I’ve downed the first season and I’m ready to share some thoughts (hopefully not the usual Red Room stuff) on it with you lovely people. In case you’re wondering why I’m up to this check out my first post on the series here. Grab a cup of coffee and pull-up a pew, it’s time to head into the weird, weird world of Twin Peaks.
Twin Peaks starts off concerned with the murder of high schooler and homecoming queen Laura Palmer and the subsequent murder investigation by Twin Peaks’ Sheriff’s Department and FBI agent, Agent Dale Cooper (played by Kyle MacLachlan). But this isn’t just some simple but of CSI that kept audiences gripped in the early 90s before they even knew what CSI was. No, this was a series by David Lynch and Mark Frost that attempted to depict the full impact of one person’s death on a rural community and the ripples it created and the whirlpools it uncovered.
During the pilot episode and much of the season, it is these ripples that are most explored. It’s strange how Laura’s death seems to have been the last straw for much of the town’s visible sanity. As expected, Laura’s parents cannot contain their grief as their world is seemingly turned upside down. The relationships Laura had with people she was expected to have relationships with (like Bobby, a star of his school’s football team) are shown to either have been duplicitous or not what her friends realised they were. In the immediate aftermath of her death, those who respond with emotion to the event are also, (though I haven’t seen season two yet), the least suspect as the race to find out whodunnit kicks into gear.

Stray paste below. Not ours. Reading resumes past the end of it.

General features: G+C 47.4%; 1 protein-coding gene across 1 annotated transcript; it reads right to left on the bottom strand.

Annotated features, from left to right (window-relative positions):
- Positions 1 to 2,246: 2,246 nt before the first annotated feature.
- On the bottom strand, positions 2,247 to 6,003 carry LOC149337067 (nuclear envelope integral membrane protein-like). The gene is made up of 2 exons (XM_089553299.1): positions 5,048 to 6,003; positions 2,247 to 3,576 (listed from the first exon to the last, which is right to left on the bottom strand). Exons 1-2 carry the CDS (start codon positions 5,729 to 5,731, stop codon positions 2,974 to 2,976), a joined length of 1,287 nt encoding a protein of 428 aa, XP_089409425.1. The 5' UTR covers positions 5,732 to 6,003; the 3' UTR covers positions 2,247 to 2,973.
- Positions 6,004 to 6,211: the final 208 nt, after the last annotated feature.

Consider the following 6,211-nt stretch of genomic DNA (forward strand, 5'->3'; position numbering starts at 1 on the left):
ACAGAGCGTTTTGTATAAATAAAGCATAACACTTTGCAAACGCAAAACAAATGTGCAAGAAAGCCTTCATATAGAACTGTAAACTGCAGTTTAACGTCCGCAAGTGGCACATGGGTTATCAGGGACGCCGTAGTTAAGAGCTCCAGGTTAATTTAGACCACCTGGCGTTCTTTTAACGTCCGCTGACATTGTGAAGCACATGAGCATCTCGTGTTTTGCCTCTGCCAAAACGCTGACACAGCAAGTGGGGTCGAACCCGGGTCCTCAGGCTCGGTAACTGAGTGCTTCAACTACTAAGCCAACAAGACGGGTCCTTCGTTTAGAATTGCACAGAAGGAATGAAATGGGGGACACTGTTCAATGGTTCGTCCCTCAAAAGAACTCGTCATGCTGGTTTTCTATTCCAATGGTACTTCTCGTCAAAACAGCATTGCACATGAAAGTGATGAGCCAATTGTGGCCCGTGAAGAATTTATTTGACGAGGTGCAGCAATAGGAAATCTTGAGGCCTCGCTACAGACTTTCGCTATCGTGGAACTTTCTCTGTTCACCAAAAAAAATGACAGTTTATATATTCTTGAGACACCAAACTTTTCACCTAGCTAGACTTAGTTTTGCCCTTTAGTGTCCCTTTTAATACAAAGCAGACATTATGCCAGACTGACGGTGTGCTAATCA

The play with public and private spheres that Lynch and Frost, along with the show’s other writers, manage to explore in the first season is more interesting than anything I ever saw on a show like Desperate Housewives and could have been the inspiration for shows like Six Feet Under. Because while we have the public images of everyone – Bobby, the “dutiful” boyfriend; Ben Horne, the family loving entrepreneur and so on – the series deeply explores the private lives of its characters and the faces they dare not show in the light of day.
And it’s these private lives that are the whirlpools that I mentioned earlier. In fact, it’s almost like the entire town of Twin Peaks is 99% occupied by sociopaths who continuously hide their true nature from those around them. About the only character who doesn’t have two sides to him, at least by the end of the first season, is Agent Cooper, who’s open honesty with everyone he meets is a stark contrast to the doublespeak of many of the other characters.
But what Laura’s death uncovers for the local law enforcement and those who are meant to be the moral guardians of the small town is that their town has somehow become a mouldering hole of dishonesty, evil and greed. There’s definitely a point after the first few episodes that Cooper and co. are beginning to see that Laura’s death has uncovered a lot more at work than just some deranged killer. When Sheriff Truman and Cooper are interviewing Doctor Jacoby in episode “The One-Armed Man”, the doctor says:
“Laura had secrets and around those secrets she built the fortress that, well that in my six months with her, I was not able to penetrate and for which I consider myself an abject failure.”
For me that line depicted not only Jacoby’s own dissatisfaction with not being able to help Laura when she was alive, but also a nod to the wider narrative that the town’s authority figures are disgusted with themselves for not knowing what was happening right under their noses. And as the first season nears its conclusion, the discovery of how the across border casino and brothel One Eyed Jack’s sources its “escorts” shows that the town is rotten from the inside out.